So. This is me not staying silent and explicitly supporting the work of all the courageous people who speak out against misogyny and sexism in our digital world. Including Anita Sarkeesian and Zoe Quinn. (GamerGate).

Wednesday, September 17, 2014

Two Weeks of Illness and What it Has Taught Me

I am a snivelling, coughing, achy mess and have been for the past 13 days straight. Today I sat on my office floor and coughed until I thought I was going to be sick with tears running down my face as I heaved fruitlessly trying to stop the coughing.

If that sounds dramatic it's because after nearly two weeks and TWO walk-in doctor appointments with almost no change in my symptoms... I feel dramatic.

I have always been a firm believer in not going to the doctor for every little cold. These things have to run their course so I will rest, drink lots of water and tea and eat lots of soup. Oh, and at night I will take Advil cold and sinus- I am not above getting as much sleep as possible.

After my fever climbed to a whopping 102.5 the second day of my cold, I didn't hesitate to go to the walk-in the very next day. Only to be told... to come back if I don't "feel better" in three days. This translated to me not going back until I couldn't hear out of one ear. Which resulted in an ear infection and drops that aren't actually treating the rest of my awful symptoms. Which has resulted in my going BACK to the doctor for a THIRD time (but this time to my family physician who is amazing) tomorrow morning.

All this to say that I have a renewed appreciation of individuals with:
a) Hearing loss. After effectively blocking most sound from my right ear and some in my left, my already damaged hearing was completely shot. Trying to focus at work was painful- I barely heard what others were saying and was constantly saying "pardon me?". I tried to order a coffee that day and misheard the barista twice before I was able to confirm what I had ordered and what I wanted. I had no idea how loudly or softly I was speaking and felt very much adrift. Hearing loss is an invisible difficulty and we forget just how much we take hearing for granted.

b) Living with chronic illness: Now this is definitely only a peak into such a life. But even my (very) brief two weeks of constant aches, pains and illness where I continued to go to work, be social, go to a birthday party, do chores and spend time with my husband- gave me a whole sense of renewed humility to how those with chronic illness or pain must live. Every little thing exhausts me, but I never get enough sleep due to coughing or congestion. I am thankful that, except for this, I am a healthy person and I thank the Goddess for it more so each day.

So. That has been my life recently. Yoga on the backburner, accepting that simply drinking tea and resting isn't always the solution to sickness.

Friday, September 12, 2014

GPB: Halloween DIY Lovin'

It's that time of year.... HALLOWEEN IS COMING!

This year I am SO extra excited... go read about all my DIY nerdiness at the Green Phone Booth- and share your DIY Halloween tips and ideas :)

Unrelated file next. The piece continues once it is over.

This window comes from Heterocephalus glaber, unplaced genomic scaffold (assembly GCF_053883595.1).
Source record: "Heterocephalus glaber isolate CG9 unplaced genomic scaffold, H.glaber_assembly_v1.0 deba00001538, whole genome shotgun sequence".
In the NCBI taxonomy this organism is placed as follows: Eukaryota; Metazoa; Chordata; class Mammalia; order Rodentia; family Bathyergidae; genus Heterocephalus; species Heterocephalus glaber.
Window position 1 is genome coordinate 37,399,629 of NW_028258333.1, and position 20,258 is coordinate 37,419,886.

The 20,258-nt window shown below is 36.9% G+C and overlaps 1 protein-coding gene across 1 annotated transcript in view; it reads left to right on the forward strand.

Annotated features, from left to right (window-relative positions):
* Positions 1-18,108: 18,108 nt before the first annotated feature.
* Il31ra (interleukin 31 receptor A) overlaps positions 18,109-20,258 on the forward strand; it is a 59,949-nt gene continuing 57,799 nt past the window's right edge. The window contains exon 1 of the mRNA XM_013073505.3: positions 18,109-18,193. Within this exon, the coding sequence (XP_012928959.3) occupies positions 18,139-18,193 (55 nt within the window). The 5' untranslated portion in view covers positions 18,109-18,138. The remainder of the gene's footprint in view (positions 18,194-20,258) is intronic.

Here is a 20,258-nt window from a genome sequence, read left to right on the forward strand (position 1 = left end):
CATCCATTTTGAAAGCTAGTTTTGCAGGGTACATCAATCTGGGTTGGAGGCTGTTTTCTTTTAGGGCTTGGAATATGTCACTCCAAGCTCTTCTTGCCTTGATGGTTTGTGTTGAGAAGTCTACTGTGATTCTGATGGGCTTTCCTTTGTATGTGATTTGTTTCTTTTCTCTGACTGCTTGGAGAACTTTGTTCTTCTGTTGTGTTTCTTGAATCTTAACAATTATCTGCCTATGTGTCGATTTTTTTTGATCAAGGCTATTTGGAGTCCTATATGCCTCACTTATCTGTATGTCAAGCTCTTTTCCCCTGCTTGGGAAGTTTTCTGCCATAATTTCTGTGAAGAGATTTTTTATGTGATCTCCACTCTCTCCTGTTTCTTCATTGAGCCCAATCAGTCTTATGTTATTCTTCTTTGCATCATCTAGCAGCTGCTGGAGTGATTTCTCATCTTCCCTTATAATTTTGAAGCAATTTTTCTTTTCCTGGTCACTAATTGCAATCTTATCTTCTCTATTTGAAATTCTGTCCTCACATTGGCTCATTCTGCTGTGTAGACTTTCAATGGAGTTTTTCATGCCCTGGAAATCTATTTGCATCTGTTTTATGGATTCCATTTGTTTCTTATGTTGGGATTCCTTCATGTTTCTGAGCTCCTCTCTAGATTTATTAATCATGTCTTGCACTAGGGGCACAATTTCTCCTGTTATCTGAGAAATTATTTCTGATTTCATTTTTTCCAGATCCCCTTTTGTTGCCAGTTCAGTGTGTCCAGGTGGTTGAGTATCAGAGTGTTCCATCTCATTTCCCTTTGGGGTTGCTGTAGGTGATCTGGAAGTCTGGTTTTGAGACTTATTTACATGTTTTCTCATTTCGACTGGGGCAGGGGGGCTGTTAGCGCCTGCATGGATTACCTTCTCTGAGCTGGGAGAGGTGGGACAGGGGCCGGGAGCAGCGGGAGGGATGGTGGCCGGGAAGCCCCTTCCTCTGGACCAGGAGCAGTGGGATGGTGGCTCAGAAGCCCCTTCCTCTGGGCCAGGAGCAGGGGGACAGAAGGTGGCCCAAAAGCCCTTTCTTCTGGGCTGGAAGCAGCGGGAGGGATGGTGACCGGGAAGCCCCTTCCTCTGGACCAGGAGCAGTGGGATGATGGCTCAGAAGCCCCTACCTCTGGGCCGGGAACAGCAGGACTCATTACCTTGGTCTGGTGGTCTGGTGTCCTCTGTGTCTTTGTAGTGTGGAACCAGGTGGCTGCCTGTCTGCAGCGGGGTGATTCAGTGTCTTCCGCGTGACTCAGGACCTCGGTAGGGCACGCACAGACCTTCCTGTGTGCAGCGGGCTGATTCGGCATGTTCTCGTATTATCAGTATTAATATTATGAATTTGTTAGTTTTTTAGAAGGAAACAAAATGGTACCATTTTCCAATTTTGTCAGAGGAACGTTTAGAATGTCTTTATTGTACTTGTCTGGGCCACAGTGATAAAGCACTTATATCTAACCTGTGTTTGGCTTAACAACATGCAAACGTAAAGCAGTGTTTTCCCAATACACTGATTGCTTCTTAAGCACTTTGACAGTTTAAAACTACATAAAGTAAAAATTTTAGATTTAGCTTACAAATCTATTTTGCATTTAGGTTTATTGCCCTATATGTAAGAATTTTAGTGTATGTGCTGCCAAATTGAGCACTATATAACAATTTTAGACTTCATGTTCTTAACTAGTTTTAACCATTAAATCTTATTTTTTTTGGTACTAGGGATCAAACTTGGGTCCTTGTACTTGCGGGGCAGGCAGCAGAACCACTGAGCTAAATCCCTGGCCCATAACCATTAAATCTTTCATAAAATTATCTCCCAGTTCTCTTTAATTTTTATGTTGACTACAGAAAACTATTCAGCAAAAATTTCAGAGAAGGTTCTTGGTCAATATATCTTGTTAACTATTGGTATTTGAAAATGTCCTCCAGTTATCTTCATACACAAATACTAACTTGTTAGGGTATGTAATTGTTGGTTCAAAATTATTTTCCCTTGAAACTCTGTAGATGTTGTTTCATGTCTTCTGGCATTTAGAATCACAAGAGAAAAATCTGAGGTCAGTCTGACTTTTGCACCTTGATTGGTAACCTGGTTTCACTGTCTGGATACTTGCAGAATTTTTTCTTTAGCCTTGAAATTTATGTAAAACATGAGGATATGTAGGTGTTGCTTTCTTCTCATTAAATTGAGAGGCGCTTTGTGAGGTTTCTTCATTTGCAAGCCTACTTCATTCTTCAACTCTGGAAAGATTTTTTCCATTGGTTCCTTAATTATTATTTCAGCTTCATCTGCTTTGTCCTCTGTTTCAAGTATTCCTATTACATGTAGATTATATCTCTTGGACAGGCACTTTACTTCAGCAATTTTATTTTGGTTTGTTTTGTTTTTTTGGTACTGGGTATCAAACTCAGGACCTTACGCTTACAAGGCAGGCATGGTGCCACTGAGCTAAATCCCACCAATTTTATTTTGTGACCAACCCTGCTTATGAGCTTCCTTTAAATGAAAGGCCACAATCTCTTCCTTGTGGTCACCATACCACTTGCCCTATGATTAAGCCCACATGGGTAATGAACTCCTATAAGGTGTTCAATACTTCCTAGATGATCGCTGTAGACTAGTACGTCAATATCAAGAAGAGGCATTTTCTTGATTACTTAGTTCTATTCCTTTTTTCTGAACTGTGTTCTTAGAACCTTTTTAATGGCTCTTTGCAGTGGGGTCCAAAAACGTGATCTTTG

Monday, July 28, 2014

Update on "Eco" TPE Yoga Mats- Has Anything Changed?

**Caveat: my goal with this post is two pronged: 1- to share information and shed light on greenwashing and misinformation so yogis can make an INFORMED choice and 2- call out businesses that greenwash. I'm a realist: I recognize that there are levels of "eco" in our choices but I take a firm issue with businesses manipulating and purposefully misinforming consumers by greenwashing their products. 

An essential tool for an environmentally conscious yoga would obviously be an environmentally "conscious" yoga mat. Over the past 5 years I've written a bunch of posts on the topic (How "Eco" is your TPE Yoga Mat?" 2009, "TPE Eco Yoga Mat Review" 2011, reviewing a variety of yoga mats and mat materials. My final verdict? Rubber mats sustainably harvested are your best bet (and 99% are latex free), OR even better- mats made with rubber and recycled materials (like this Hugger Mugger mat).

Rubber mats:
Manduka eKo mat
Jade Mat
prAna Revolution Mat and Indigena Mat
Hugger Mugger (recycled!) Mat
Halfmoon Rubber Mat


Unfortunately, rubber mats are pricier and often require more care than other mats... and many companies have caught on (or not) that "TPE" or "thermoplastic elastomer" really isn't a true "eco" solution.


What does "Biodegradable" really mean?

Before we get into what is TPE we need to remember that terms like "biodegradable", "compostable", "degradable" and even "recyclable" aren't standard terms and don't have a lot of meaning. Biodegradable and compostable are often used to mean "capable of decaying through the action of living organisms" (bacteria etc)". That said- this definition could also be used to stretch the meaning of "natural" (ie arsenic is "natural") and sometimes the individual compounds are worse apart then together. Further, there is no time limit to this statement and most municipal composting facilities on this planet won't accept your yoga mat. (similar things could be said for the rubber mat...)


Is Recycling really the solution?
Recyclable is relative. Not all plastics or products can be recycled at all recycling plants. Recycling plastics are a complex process, each recycling cycle results in a lower quality, degraded plastic that has limited recycling lives.